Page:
AffiliationLunar and Planetary Laboratory, University of Arizona
MetadataShow full item record
CitationSutter, B., Hatten, N., Hughes, K., Getzandanner, K. M., Englander, J., Mudek, A., Wibben, D., Williams, K., Penas, M. B., Moreau, M., Lauretta, D. S., Dellagiustina, D. N., Nolan, M., & Polit, A. T. (2022). OSIRIS-REx Extended Mission Trajectory Design & Target Search.
RightsThis material is declared a work of the U.S. Government and is not subject to copyright protection in the United States.
Collection InformationThis item from the UA Faculty Publications collection is made available by the University of Arizona with support from the University of Arizona Libraries. If you have questions, please contact us at firstname.lastname@example.org.
AbstractAfter jettisoning its Sample Return Capsule (SRC) containing regolith samples from the near-Earth asteroid (101955) Bennu to Earth in September 2023, the Origins, Spectral Interpretation, Resource Identification, and Security–Regolith Explorer (OSIRIS-REx) spacecraft will perform a divert maneuver and safely fly by Earth at an altitude of 250 km. SRC return and the divert maneuver officially mark the completion of the spacecraft’s primary mission; however, it will continue on in heliocentric orbit with a nearly fully-functional instrument suite and enough propellant for nearly 600 m/s Delta-V. The post-Earth flyby trajectory fortuitously enables an exciting extended mission opportunity: rendezvous with the near-Earth asteroid (99942) Apophis immediately following its historic Earth close approach in April 2029. In this paper, we detail the discovery, optimization, and analysis of the Apophis rendezvous trajectory for an extended OSIRIS-REx mission. We also present the technical approach for an alternate target search and corresponding results, assessing the alternate trajectories compared to the baseline Apophis rendezvous from a trajectory design standpoint.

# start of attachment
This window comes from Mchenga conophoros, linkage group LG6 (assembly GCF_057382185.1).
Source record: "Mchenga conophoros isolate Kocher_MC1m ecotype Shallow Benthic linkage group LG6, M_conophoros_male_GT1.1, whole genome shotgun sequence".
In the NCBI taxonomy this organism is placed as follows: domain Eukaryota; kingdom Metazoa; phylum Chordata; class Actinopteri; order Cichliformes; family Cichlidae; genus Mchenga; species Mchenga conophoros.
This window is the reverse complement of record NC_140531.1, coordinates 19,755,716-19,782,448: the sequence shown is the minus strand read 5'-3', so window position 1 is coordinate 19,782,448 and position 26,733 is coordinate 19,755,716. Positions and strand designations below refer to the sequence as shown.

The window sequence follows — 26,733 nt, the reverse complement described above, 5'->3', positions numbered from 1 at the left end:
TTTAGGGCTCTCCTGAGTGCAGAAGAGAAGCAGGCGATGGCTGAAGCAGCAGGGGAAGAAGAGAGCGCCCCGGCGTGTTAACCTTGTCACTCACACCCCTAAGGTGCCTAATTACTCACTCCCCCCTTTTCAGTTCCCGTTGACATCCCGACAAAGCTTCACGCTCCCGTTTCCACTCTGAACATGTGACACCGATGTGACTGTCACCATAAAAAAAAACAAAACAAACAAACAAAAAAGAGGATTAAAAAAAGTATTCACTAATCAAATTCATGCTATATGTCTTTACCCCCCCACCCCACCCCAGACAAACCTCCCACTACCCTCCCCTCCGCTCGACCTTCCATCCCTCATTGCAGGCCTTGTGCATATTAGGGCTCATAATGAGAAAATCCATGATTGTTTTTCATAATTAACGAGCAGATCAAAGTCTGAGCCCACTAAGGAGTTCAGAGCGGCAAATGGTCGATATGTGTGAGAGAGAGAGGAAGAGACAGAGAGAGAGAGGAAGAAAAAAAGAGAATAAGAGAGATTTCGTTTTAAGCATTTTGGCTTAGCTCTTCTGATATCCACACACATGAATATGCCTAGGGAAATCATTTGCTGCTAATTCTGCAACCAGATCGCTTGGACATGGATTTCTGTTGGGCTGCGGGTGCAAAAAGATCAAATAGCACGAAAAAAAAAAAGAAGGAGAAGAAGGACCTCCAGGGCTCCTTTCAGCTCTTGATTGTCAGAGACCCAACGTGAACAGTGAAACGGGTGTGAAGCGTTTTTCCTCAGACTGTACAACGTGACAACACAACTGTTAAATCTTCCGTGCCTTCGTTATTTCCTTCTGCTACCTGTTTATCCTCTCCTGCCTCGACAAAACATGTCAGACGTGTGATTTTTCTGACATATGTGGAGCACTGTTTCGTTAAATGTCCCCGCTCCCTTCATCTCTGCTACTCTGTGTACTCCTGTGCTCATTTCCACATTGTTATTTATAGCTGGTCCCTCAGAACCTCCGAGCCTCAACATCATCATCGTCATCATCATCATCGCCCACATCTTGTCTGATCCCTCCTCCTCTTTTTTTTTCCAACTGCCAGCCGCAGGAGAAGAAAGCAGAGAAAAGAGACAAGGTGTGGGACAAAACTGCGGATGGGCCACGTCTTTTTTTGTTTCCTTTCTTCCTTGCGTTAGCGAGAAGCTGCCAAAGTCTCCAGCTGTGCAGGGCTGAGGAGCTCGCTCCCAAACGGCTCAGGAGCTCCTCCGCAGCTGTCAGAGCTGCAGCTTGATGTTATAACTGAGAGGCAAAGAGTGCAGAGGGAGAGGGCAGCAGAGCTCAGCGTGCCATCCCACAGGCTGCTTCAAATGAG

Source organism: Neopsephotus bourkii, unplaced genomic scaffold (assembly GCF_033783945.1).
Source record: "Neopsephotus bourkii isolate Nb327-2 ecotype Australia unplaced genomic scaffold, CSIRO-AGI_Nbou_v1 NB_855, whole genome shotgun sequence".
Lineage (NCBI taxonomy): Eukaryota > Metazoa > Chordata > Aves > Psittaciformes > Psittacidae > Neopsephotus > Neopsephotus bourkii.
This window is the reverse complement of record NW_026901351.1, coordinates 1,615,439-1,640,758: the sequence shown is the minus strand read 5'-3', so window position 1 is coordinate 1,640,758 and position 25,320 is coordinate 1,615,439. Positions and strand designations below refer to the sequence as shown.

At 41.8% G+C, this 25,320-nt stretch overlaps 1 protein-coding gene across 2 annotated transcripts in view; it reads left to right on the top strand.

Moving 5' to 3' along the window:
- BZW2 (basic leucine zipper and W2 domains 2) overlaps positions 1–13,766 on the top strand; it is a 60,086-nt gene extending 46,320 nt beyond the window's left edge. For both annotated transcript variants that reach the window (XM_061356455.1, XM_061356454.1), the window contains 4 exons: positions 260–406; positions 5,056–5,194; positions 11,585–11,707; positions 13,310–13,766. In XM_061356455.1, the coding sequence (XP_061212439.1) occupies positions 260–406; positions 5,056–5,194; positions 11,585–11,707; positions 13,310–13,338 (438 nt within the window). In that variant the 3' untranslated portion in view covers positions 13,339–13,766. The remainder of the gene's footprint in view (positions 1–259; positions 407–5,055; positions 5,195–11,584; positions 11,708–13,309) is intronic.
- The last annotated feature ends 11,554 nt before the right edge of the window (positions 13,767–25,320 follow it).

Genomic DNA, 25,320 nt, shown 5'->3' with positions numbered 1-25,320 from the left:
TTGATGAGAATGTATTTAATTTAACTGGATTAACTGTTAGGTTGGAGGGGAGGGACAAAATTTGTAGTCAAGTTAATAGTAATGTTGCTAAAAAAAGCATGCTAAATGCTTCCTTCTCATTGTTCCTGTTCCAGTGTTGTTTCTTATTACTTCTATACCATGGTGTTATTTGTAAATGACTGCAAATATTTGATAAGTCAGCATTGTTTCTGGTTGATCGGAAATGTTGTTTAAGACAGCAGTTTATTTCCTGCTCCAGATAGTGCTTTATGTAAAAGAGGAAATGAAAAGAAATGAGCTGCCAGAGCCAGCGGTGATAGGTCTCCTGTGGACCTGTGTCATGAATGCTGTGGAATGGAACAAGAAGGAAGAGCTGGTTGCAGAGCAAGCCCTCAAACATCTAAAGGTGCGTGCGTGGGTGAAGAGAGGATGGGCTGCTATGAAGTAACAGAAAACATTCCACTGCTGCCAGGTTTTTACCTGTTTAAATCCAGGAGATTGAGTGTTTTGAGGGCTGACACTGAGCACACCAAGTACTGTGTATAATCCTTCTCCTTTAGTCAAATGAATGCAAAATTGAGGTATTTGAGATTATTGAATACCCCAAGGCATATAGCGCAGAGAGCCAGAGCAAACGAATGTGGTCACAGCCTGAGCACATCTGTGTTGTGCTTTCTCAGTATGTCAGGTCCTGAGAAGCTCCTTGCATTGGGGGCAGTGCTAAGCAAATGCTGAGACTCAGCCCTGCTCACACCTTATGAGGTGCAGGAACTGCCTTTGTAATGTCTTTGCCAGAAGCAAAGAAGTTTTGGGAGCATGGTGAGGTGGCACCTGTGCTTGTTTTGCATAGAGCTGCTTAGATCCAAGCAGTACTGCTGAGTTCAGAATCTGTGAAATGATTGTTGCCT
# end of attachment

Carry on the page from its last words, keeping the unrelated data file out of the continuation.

NotePublic domain article
VersionFinal published version
Except where otherwise noted, this item's license is described as This material is declared a work of the U.S. Government and is not subject to copyright protection in the United States.